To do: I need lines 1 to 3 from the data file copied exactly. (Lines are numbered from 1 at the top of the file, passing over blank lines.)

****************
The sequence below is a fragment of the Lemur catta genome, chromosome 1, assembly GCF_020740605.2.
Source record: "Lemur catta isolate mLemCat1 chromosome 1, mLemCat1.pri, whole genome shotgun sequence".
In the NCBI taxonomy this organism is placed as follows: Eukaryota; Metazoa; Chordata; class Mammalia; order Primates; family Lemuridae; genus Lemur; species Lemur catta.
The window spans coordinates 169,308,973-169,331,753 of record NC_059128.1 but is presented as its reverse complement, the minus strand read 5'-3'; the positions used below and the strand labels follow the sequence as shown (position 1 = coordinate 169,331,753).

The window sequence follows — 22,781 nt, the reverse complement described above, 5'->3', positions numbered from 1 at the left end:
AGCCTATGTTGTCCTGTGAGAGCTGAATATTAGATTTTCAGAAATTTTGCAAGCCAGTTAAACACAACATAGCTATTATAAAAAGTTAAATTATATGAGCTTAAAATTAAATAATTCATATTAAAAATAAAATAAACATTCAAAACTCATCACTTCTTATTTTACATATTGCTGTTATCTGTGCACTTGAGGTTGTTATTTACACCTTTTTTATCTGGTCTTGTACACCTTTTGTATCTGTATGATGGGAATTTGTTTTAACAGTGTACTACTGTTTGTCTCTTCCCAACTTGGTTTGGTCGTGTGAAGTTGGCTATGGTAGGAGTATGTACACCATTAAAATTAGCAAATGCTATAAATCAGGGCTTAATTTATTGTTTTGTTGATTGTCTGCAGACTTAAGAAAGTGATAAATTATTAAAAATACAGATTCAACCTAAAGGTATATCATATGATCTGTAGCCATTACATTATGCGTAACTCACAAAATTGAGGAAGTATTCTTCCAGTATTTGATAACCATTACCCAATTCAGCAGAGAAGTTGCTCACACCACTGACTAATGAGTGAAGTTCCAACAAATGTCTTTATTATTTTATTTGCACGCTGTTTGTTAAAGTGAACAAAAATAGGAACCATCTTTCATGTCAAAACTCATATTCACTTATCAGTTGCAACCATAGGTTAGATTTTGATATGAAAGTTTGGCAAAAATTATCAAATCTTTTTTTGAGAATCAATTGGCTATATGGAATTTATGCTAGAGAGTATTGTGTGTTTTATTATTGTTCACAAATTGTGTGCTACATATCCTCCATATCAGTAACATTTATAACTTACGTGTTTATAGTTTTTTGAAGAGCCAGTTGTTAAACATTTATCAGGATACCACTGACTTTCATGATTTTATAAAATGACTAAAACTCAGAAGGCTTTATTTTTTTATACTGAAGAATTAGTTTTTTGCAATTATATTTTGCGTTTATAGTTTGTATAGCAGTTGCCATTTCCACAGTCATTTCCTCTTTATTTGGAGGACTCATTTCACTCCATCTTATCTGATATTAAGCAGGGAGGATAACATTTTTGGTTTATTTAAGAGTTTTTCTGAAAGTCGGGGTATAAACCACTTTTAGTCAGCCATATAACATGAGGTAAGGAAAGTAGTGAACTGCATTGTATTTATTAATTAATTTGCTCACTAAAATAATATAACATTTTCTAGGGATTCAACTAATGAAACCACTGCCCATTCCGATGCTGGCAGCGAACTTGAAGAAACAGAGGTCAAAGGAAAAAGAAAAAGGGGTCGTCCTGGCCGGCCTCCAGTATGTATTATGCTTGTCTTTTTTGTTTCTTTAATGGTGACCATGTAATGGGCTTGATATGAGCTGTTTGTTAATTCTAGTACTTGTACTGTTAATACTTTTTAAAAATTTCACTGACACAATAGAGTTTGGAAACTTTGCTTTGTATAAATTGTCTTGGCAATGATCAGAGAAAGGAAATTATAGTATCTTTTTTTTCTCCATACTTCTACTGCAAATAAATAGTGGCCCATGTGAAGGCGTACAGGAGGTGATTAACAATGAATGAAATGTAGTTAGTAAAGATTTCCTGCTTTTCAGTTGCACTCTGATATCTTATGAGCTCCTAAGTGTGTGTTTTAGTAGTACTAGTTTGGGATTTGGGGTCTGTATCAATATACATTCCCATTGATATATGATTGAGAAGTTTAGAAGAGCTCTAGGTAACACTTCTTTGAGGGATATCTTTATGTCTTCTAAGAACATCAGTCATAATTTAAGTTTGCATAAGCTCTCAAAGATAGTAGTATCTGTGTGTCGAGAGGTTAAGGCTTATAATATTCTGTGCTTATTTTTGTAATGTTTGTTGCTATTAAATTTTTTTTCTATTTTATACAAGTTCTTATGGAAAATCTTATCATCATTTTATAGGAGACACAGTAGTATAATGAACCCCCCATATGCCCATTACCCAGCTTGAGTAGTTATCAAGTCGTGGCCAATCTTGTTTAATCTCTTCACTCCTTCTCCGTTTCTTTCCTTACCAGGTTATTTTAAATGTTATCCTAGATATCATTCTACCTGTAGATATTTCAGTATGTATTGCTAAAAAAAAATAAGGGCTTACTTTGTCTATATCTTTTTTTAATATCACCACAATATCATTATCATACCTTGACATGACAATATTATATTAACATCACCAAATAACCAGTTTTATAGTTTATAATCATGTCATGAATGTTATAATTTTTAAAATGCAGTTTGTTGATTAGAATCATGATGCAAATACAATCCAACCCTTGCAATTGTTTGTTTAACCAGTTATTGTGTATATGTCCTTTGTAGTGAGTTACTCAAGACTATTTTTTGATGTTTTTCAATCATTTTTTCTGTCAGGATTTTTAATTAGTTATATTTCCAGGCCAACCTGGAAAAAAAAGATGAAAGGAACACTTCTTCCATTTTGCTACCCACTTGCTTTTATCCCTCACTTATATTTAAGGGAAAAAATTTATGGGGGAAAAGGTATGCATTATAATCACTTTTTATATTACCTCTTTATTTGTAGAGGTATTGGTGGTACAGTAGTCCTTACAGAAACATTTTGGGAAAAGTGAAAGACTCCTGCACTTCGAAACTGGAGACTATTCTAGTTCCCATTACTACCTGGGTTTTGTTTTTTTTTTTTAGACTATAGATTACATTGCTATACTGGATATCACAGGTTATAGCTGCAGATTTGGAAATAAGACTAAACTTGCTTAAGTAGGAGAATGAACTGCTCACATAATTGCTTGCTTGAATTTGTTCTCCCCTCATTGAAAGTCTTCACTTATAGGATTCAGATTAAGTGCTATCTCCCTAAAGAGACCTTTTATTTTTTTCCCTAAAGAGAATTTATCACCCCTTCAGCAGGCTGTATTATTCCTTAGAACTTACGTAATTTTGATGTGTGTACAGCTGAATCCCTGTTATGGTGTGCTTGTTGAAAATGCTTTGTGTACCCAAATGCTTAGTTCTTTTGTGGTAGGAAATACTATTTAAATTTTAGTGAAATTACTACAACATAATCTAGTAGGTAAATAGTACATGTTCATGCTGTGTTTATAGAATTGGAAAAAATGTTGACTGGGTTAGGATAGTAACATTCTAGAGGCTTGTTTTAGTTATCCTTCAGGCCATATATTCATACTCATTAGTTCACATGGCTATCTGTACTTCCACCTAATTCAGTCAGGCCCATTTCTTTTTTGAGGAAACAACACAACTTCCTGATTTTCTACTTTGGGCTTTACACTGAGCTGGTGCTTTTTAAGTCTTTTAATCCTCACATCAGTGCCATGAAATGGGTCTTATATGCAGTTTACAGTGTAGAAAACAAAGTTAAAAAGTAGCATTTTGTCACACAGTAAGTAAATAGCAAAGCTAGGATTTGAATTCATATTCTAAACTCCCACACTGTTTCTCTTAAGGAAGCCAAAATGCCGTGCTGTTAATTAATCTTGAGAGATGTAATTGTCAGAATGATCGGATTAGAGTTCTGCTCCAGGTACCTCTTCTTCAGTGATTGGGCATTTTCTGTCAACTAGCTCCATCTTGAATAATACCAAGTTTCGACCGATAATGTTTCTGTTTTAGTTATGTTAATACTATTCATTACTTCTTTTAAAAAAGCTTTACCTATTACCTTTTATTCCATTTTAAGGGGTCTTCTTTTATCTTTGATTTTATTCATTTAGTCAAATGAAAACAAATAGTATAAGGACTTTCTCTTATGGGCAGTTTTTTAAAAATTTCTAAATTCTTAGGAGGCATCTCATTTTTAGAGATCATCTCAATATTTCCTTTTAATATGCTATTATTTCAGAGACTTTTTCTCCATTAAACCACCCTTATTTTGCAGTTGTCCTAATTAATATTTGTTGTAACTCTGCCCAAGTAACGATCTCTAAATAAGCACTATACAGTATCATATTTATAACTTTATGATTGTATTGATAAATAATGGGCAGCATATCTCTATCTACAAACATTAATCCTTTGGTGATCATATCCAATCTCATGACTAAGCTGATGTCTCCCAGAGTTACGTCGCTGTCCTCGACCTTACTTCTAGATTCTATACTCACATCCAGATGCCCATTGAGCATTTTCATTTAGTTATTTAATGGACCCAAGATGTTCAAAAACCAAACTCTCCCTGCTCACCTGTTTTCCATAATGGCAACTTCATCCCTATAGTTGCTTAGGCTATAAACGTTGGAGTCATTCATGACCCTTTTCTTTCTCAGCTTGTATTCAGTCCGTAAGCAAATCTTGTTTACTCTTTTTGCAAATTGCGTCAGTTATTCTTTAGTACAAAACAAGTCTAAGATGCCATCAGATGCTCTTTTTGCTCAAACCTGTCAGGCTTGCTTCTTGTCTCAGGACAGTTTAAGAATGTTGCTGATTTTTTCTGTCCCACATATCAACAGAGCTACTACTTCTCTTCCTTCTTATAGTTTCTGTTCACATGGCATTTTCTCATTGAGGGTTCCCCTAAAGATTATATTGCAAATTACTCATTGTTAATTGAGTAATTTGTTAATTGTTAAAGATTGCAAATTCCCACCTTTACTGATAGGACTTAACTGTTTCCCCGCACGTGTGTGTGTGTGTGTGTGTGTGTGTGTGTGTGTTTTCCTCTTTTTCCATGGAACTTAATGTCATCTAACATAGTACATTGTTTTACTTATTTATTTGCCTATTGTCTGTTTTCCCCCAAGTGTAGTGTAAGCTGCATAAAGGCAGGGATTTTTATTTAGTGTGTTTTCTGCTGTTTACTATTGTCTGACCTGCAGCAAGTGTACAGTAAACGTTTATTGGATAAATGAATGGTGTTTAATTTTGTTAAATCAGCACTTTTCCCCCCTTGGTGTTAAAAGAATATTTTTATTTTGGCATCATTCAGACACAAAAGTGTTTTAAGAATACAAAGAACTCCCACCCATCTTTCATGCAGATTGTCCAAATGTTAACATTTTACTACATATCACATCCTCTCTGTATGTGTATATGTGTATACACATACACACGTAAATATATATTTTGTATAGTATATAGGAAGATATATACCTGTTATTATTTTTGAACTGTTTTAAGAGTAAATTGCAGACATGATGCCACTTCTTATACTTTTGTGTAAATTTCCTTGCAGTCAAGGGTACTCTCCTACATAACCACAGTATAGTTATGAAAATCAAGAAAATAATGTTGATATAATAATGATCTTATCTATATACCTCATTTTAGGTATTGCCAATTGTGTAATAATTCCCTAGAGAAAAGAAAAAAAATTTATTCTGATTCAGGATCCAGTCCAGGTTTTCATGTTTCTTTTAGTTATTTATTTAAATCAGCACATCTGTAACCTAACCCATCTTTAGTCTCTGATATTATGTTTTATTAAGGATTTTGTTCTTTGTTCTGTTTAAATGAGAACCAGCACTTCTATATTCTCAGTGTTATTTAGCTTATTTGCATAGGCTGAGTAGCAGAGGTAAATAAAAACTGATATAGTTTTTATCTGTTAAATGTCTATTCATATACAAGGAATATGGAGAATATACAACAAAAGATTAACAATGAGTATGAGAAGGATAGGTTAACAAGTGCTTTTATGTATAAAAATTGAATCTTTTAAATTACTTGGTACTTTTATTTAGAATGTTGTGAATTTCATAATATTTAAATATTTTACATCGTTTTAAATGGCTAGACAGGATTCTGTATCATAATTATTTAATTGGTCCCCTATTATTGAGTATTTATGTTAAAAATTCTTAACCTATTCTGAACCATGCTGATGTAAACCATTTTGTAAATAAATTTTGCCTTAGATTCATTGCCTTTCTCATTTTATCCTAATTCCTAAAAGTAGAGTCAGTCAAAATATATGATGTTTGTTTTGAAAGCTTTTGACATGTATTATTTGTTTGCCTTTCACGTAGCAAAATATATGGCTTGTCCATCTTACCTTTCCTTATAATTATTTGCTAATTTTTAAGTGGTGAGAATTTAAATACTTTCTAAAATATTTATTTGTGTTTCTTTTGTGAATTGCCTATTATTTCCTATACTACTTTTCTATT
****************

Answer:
The sequence below is a fragment of the Lemur catta genome, chromosome 1, assembly GCF_020740605.2.
Source record: "Lemur catta isolate mLemCat1 chromosome 1, mLemCat1.pri, whole genome shotgun sequence".
In the NCBI taxonomy this organism is placed as follows: Eukaryota; Metazoa; Chordata; class Mammalia; order Primates; family Lemuridae; genus Lemur; species Lemur catta.